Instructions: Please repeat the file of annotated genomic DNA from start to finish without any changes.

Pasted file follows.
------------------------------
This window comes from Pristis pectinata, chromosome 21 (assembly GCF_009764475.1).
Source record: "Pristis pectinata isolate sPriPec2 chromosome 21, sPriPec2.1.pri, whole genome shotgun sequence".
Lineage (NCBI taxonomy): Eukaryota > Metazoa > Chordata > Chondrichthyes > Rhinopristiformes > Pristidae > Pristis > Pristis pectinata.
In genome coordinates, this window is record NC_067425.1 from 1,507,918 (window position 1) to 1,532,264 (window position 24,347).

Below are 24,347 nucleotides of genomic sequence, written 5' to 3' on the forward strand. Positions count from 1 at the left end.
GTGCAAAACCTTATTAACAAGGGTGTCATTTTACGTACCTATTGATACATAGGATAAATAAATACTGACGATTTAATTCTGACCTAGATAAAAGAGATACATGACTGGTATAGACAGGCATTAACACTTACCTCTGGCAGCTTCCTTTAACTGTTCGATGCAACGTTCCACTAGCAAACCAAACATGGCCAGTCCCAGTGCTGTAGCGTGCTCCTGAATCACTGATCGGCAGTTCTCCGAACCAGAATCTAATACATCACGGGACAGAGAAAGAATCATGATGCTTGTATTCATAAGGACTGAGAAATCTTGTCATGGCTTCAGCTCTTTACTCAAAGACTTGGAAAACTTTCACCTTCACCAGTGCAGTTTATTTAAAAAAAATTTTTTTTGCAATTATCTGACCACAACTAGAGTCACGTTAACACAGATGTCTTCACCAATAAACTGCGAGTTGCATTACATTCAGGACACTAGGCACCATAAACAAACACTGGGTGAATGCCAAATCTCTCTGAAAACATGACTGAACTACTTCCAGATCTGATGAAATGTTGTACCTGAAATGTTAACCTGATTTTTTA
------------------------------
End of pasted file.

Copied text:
This window comes from Pristis pectinata, chromosome 21 (assembly GCF_009764475.1).
Source record: "Pristis pectinata isolate sPriPec2 chromosome 21, sPriPec2.1.pri, whole genome shotgun sequence".
Lineage (NCBI taxonomy): Eukaryota > Metazoa > Chordata > Chondrichthyes > Rhinopristiformes > Pristidae > Pristis > Pristis pectinata.
In genome coordinates, this window is record NC_067425.1 from 1,507,918 (window position 1) to 1,532,264 (window position 24,347).

Below are 24,347 nucleotides of genomic sequence, written 5' to 3' on the forward strand. Positions count from 1 at the left end.
GTGCAAAACCTTATTAACAAGGGTGTCATTTTACGTACCTATTGATACATAGGATAAATAAATACTGACGATTTAATTCTGACCTAGATAAAAGAGATACATGACTGGTATAGACAGGCATTAACACTTACCTCTGGCAGCTTCCTTTAACTGTTCGATGCAACGTTCCACTAGCAAACCAAACATGGCCAGTCCCAGTGCTGTAGCGTGCTCCTGAATCACTGATCGGCAGTTCTCCGAACCAGAATCTAATACATCACGGGACAGAGAAAGAATCATGATGCTTGTATTCATAAGGACTGAGAAATCTTGTCATGGCTTCAGCTCTTTACTCAAAGACTTGGAAAACTTTCACCTTCACCAGTGCAGTTTATTTAAAAAAAATTTTTTTTGCAATTATCTGACCACAACTAGAGTCACGTTAACACAGATGTCTTCACCAATAAACTGCGAGTTGCATTACATTCAGGACACTAGGCACCATAAACAAACACTGGGTGAATGCCAAATCTCTCTGAAAACATGACTGAACTACTTCCAGATCTGATGAAATGTTGTACCTGAAATGTTAACCTGATTTTTTA